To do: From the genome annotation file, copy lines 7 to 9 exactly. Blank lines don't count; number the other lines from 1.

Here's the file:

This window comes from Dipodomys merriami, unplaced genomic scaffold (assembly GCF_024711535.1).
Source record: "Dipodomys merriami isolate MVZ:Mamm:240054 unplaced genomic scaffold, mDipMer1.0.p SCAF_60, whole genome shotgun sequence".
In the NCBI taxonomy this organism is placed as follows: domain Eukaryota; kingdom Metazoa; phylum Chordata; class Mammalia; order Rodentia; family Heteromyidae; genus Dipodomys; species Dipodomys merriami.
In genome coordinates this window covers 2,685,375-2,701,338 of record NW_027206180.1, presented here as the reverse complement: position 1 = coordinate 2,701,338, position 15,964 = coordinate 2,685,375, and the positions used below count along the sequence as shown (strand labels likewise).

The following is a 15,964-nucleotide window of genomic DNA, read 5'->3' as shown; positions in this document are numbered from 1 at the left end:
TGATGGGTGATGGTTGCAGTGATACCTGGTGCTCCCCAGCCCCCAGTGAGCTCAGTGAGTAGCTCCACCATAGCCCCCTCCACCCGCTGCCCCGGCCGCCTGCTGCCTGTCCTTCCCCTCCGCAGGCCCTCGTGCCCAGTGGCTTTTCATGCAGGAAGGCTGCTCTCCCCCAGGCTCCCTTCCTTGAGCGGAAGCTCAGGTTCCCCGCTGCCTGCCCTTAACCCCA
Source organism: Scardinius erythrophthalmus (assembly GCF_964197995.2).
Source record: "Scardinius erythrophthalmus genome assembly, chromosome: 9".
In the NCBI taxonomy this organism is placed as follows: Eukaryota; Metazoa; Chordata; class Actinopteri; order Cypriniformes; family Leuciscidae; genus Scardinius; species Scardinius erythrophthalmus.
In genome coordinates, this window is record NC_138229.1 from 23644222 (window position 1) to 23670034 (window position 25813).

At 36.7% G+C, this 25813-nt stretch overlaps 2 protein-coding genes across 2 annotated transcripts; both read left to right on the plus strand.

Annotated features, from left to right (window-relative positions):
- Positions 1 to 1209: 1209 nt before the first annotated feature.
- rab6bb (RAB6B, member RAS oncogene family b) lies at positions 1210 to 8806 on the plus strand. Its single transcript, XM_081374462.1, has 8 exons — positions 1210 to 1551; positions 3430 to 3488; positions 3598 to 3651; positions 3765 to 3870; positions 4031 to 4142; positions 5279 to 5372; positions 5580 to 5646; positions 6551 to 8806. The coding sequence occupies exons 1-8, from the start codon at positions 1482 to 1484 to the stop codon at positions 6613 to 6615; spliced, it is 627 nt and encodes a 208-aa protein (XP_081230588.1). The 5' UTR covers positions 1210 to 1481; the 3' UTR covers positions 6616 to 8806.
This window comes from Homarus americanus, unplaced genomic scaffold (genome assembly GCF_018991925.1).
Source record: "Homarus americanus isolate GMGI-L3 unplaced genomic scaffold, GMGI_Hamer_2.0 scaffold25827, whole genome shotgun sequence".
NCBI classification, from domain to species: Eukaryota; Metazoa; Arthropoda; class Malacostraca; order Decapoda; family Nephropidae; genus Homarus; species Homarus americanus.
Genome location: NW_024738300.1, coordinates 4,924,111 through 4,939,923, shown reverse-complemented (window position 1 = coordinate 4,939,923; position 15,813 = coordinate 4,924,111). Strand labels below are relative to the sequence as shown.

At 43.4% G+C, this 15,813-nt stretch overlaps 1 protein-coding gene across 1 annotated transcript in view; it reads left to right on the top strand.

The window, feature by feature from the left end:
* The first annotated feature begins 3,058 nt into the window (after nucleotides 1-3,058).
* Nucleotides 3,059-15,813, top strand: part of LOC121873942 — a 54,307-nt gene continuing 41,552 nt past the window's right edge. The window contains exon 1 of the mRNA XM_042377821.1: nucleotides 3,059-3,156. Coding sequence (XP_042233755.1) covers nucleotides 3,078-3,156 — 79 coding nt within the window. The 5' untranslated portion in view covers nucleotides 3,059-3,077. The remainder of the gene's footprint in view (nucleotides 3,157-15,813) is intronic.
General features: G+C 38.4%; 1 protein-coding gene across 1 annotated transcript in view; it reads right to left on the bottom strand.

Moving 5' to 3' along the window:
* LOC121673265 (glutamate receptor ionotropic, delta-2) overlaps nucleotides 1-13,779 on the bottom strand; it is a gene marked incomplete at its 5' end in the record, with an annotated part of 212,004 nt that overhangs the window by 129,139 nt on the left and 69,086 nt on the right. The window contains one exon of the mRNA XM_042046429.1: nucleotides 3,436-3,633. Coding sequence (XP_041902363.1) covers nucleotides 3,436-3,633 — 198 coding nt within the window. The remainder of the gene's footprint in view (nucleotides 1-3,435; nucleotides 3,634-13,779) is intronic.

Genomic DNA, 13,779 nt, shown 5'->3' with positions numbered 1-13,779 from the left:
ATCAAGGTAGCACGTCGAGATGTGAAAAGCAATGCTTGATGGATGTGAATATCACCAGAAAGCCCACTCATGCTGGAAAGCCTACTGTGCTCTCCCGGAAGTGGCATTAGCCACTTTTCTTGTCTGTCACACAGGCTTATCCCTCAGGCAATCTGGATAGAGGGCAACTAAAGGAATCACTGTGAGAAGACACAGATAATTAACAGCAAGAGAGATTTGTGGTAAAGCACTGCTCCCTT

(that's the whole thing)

Source organism: Scardinius erythrophthalmus (assembly GCF_964197995.2).
Source record: "Scardinius erythrophthalmus genome assembly, chromosome: 9".
In the NCBI taxonomy this organism is placed as follows: Eukaryota; Metazoa; Chordata; class Actinopteri; order Cypriniformes; family Leuciscidae; genus Scardinius; species Scardinius erythrophthalmus.